Video

Video Growing Business Offers Paint with a Twist of Wine

Two New Orleans area women started a small business seven years ago with one thing in mind: to help their neighbors relieve the stress of coping with a hurricane's aftermath. Today their business, which pairs painting and a little bit of wine, has become one of the fastest growing franchises across the U.S. VOA’s June Soh met the entrepreneurs at their newest franchise location in the Washington suburbs.
Video

Video Ebola Vaccine Trials To Begin Next Week

The National Institutes of Health says it is launching early stage trials of a vaccine to prevent the Ebola virus, which has infected or killed thousands of people across West Africa. The World Health Organization says Ebola could infect more than 20,000 people across the region by the time the outbreak is over. The epidemic has health experts and governments scrambling to prevent more people from becoming infected. Zlatica Hoke has more.
Video

Video Asian Bacteria Threatens Florida Orange Trees

Florida's citrus fruit industry is facing a serious threat from a bacteria carried by the Asian insect called psyllid. The widespread infestation again highlights the danger of transferring non-native species to American soil. VOA’s George Putic reports.
Video

Video Aging Will Reduce Economic Growth Worldwide in Coming Decades

The world is getting older, fast. And as more people retire each year, fewer working-age people will be there to replace them. Bond rating agency Moody’s says that will lead to a decline in household savings; reducing global investments - which in turn, will lead to slower economic growth around the world. But experts say it’s not too late to mitigate the economic impact of the world’s aging populations. Mil Arcega has more.
Video

Video Is West Doing Enough to Tackle Islamic State?

U.S. President Barack Obama has ruled out sending ground troops to Iraq to fight militants of the so-called Islamic State, or ISIS, despite officials in Washington describing the extremist group as the biggest threat the United States has faced in years. Henry Ridgwell reports from London on the growing uncertainty over whether the West’s response to ISIS will be enough to defeat the terrorist threat.
Video

Video Coalition to Fight Islamic State Could Reward Assad

The United States along with European and Mideast allies are considering a broader assault against Islamic State fighters who have spread from Syria into Iraq and risk further destabilizing an already troubled region. But as VOA State Department Correspondent Scott Stearns reports, confronting those militants could end up helping the embattled Syrian President Bashar al-Assad.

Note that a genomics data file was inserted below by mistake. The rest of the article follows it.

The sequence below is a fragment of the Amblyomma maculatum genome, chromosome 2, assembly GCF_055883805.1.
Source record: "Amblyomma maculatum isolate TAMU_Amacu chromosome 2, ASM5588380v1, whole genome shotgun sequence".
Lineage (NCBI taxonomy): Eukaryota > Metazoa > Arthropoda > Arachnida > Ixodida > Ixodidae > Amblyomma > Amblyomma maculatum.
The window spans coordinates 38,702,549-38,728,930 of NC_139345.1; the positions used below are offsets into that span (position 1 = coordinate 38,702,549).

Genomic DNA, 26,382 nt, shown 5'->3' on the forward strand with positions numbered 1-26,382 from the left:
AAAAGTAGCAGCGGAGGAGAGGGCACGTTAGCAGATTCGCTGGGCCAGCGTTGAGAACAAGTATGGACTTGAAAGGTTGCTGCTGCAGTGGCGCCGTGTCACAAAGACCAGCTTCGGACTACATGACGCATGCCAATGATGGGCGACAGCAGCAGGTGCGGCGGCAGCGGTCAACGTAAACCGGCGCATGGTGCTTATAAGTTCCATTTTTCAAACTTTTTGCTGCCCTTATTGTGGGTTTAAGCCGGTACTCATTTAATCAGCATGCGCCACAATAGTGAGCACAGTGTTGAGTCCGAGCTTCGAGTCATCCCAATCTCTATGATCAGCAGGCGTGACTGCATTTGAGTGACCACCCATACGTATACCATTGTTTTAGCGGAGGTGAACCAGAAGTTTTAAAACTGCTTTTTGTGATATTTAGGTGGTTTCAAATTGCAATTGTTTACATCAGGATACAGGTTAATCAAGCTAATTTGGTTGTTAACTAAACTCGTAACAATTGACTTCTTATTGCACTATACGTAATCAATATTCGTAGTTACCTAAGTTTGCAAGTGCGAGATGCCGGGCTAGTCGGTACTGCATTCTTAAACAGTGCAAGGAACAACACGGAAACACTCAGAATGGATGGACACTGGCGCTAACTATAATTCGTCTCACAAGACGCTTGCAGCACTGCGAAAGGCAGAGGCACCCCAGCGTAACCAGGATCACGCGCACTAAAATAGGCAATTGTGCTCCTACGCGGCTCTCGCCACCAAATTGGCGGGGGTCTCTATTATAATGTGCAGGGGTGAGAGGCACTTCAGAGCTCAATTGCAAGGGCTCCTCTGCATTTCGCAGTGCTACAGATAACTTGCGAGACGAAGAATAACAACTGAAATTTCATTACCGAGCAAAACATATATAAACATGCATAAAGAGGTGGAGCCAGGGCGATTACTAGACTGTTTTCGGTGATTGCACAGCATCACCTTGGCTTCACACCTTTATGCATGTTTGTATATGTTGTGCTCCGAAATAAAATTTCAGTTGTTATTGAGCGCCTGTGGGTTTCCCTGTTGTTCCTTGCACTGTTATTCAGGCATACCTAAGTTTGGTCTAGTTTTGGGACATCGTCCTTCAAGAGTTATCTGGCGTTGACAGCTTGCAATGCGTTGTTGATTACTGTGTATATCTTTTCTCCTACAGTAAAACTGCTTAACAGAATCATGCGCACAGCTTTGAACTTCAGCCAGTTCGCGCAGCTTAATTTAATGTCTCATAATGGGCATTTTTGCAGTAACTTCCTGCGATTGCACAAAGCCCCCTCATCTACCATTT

Video

Video Made in America Socks Get Toehold in Online Fashion Market

Three young entrepreneurs are hoping to revolutionize the high-end sock industry by introducing all-American creations of their own. And they’re doing most of it the old-fashioned way. VOA’s Julie Taboh recently caught up with them to learn what goes into making their one-of-a-kind socks.
Video

Video Americans, Ex-Pats Send Relief Supplies to West Africa

Health organizations from around the world are sending supplies and specialists to the West African countries that are dealing with the worst Ebola outbreak in history. On a smaller scale, ordinary Americans and African expatriates living in the United States are doing the same. VOA's Carol Pearson reports.
Video

Video America's Most Popular Artworks Displayed in Public Places

Public places in cities across America were turned into open-air art galleries in August. Pictures of the nation’s most popular artworks were displayed on billboards, bus shelters, subway platforms and more. The idea behind “Art Everywhere,” a collaborative campaign by five major museums is to allow more people to enjoy art and learn about the country’s culture and history. Faiza Elmasry has more.
Video

Video Chinese Doctors Use 3-D Spinal Implant

A Chinese boy suffering from a debilitating bone disease has become the first patient with a part of his spine created in a three-dimensional printer. Doctors say he will soon regain normal mobility. VOA’s George Putic reports.
Video

Video India’s Leprosy Battle Stymied by Continuing Stigma

Medical advancements in the treatment of leprosy have greatly diminished its impact around the world, largely eliminating the disease from most countries. India made great strides in combating leprosy, but still accounts for a majority of the world’s new cases each year, and the number of newly infected Indians is rising - more than 130,000 recorded last year. Doctors there say the problem has more to do with society than science. Shaikh Azizur Rahman reports from Kolkata.

AppleAndroid